Compact Power, a wholly owned subsidiary of South Korea’s LG Chem, is starting to look like the player to beat in the competition to supply lithium-ion cells and battery packs for electric vehicles, having bagged deals with General Motors, Eaton and Ford Motor.
Based in Troy, Mich., the company hosted President Obama this week at the groundbreaking of a new $300 million battery plant backed by the Department of Energy. What’s driving Compact Power’s momentum, and what will it take for competitors to turn the tide their way?
Drive for Scale
One of the biggest challenges for automakers looking to sell electric vehicles on the mass market is cutting costs, and the battery — the most expensive chunk of an electric car — is where those costs need to come out in order to make the purchase price competitive with gas-fueled counterparts. This drive to cut battery costs (along with billions of dollars in government funds for battery manufacturing) underlies a race to ramp up economies of scale in manufacturing.
Early supply contracts could give Compact a leg up in that race. “Compact’s prices will most likely drop due to its supply contracts with Ford, Chevy and Eaton,” predicted Lux Research analyst Steve Minnihan. At the same time smaller battery companies, “will have a harder time” cutting costs “without a significant automotive contract,” he said, adding that Compact’s string of deals is “a very bad sign for smaller companies that are looking to manufacture cells and packs on their own.”
While even one supply contract with a global automaker could be a huge coup for the battery makers beginning to crop up in the U.S., the deals that Compact Power has racked up amount to only a drop in the bucket for LG Chem, which recorded $11 billion in revenue in 2009. For Compact Power, however, the supply contracts with electric vehicle makers could give the subsidiary (which recorded $35 million in revenue last year) a real shot in the arm — on the order of hundreds of millions of dollars in revenue, by Minnihan’s rough estimates.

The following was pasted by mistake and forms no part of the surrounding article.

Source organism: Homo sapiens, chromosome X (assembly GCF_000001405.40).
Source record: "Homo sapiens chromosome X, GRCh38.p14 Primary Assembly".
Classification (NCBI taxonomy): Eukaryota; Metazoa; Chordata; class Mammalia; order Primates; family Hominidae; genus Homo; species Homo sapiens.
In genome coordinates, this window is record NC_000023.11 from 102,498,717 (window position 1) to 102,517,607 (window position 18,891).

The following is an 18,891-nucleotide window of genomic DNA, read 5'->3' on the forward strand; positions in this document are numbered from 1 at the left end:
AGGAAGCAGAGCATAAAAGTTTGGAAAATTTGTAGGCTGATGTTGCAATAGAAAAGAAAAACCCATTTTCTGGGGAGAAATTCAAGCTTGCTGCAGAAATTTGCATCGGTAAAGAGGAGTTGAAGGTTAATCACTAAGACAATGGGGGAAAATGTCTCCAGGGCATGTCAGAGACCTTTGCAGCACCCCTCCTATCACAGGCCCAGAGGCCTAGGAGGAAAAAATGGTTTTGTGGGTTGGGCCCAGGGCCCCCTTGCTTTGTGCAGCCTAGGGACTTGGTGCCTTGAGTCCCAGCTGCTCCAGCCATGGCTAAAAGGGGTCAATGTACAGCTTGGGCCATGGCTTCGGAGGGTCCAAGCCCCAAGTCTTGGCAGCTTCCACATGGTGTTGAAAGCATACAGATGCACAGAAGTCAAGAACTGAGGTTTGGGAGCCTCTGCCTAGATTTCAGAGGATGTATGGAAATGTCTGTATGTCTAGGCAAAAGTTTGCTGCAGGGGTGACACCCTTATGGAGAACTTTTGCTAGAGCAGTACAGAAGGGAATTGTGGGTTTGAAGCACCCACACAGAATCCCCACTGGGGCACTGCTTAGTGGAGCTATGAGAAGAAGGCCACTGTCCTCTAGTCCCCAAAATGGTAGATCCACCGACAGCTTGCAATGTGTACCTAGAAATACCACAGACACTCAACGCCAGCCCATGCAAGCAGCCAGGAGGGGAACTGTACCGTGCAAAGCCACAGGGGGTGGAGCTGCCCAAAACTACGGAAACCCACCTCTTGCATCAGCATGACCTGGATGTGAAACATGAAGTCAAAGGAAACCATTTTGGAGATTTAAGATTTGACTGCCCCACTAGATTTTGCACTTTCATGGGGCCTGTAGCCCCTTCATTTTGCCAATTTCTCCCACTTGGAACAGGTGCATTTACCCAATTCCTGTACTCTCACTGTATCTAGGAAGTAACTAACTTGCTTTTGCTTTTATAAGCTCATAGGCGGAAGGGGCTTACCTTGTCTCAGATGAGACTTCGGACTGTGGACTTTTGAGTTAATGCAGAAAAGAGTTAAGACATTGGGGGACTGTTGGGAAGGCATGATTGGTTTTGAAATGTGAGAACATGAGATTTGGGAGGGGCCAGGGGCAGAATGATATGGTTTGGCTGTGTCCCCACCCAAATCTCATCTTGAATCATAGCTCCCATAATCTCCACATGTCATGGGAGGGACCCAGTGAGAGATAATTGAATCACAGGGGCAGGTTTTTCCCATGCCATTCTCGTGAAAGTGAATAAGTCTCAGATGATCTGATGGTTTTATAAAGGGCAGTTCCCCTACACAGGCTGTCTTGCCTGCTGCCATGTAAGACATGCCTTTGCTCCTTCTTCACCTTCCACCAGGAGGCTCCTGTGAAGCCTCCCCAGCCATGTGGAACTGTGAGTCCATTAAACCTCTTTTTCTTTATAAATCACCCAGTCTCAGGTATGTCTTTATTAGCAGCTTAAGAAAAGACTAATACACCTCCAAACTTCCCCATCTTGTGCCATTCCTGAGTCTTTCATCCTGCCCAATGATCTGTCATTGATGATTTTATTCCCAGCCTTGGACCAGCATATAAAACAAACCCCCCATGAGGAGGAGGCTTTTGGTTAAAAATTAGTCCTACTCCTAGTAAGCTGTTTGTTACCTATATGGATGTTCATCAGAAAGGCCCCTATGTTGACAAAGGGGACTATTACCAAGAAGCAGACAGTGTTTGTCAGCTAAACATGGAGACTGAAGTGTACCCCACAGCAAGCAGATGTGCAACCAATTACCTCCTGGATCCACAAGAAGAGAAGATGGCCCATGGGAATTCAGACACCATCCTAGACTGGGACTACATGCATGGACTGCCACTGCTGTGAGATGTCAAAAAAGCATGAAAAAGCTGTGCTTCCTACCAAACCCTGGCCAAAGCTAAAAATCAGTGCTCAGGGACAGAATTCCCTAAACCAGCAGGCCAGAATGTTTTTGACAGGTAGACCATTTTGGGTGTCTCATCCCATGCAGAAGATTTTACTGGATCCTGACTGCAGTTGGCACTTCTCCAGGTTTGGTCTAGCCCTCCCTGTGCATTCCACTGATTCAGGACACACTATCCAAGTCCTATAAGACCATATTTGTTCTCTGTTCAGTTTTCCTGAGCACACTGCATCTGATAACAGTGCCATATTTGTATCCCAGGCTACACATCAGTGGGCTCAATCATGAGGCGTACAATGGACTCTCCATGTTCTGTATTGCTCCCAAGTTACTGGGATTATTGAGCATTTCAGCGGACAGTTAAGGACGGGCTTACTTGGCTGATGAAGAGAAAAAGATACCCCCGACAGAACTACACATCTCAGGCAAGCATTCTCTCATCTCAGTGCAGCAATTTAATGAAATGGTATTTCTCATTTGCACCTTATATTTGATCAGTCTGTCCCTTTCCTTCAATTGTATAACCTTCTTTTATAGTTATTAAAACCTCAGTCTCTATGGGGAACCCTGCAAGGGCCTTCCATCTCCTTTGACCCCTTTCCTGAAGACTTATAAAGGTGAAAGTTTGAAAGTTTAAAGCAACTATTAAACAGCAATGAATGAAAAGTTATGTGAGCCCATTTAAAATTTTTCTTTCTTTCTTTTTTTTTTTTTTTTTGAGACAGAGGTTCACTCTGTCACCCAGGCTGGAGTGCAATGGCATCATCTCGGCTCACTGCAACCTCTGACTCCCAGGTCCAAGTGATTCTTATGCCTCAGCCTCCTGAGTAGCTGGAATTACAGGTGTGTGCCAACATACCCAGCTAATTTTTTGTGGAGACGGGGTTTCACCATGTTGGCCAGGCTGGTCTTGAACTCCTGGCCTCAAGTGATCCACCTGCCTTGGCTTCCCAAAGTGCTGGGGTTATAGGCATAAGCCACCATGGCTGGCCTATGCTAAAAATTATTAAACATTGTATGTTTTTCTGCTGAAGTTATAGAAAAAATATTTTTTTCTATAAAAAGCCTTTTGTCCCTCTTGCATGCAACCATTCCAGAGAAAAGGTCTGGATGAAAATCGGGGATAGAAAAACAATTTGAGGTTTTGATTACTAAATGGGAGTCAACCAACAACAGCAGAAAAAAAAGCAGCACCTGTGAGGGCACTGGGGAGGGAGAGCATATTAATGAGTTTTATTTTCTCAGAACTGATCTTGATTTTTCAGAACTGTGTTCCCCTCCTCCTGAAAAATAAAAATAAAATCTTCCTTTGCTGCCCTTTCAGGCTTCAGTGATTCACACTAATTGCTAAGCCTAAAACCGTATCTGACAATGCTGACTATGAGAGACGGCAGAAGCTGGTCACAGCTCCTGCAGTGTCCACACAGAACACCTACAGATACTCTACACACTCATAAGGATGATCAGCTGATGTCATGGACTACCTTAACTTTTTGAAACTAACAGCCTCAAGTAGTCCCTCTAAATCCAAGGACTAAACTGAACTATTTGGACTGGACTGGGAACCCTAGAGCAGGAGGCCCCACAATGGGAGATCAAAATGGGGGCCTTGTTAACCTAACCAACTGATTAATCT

In other words, whichever company can offer technology and scale now will be grabbing plug-in deals with auto companies that are racing to get their first-generation plug-ins onto the market. The battery supply deals we’re seeing today don’t necessarily reflect long-term strategic decisions, said Minnihan, but rather a sense of urgency as automakers hurry to get a foothold in the hybrid and electric vehicle market.
Back when GM announced that it would be using Compact Power cells in the battery pack for the Chevy Volt, Bob Lutz (GM’s vice chairman at the time) explained to the Michigan Business Review that the automaker decided against A123 in part because it was “still sort of a startup, they’re still ramping up….LG Chem is just farther along.” (Another key factor was that LG Chem had more experience with prismatic, or flat cells, as opposed to the cylindrical cells A123 has made for power tools.)
However, the sense of urgency in this industry can in some cases benefit a smaller, more nimble player. When German automaker Daimler tapped electric car company Tesla Motors to supply battery pack tech (such as cooling systems and controls) for a limited run of Smart Fortwo electric models it explained that the primary motivation was to get a plug-in model on the market as soon as possible. Similarly, Toyota Motor Corp., which invested $50 million in Tesla following its IPO and is now working on electric prototypes with the company, has said that it hopes to learn from Tesla’s “quick decision-making” and “flexibility.”
But when it comes to manufacturing the actual cells, scale is king. And as car companies search for “the best battery supplier that can get them on the road as soon as possible,” said Minnihan, “Compact is an obvious choice since its connection with LG Chem will enable it to rapidly deliver the scale of batteries that the automakers demand.”
It’s not just automakers under the gun. For young battery companies building out manufacturing capacity during the next few years, Pike Research analyst John Gartner has told us that excess capacity could present a major hurdle. U.S. battery developers planning to set up new plants in the next few years (some of them with ambitious production goals tied to government funding), “are not sitting on a lot of cash. Once they establish that manufacturing, they need to be instantly generating revenue.”
Room for New Players
For the long term, Minnihan emphasized that despite Compact Power’s recent gains over competitors, the very early stage of the market for rechargeable batteries in automotive applications means “it would be foolish to think that Compact has a stranglehold on it.” According to Christina Lampe-Onnerud, CEO of battery maker Boston-Power, there’s a common perception that “all automotive companies have picked their batteries. Not in our experience,” she told us in an interview earlier this year. “Everybody will need multiple sources.”
There’s room not only for “large, competent battery players” that are “very likeminded” with legacy automakers, said Lampe-Onnerud, but also for “agile battery players able to respond” quickly to an evolving market.
Images courtesy of Compact Power and General Motors
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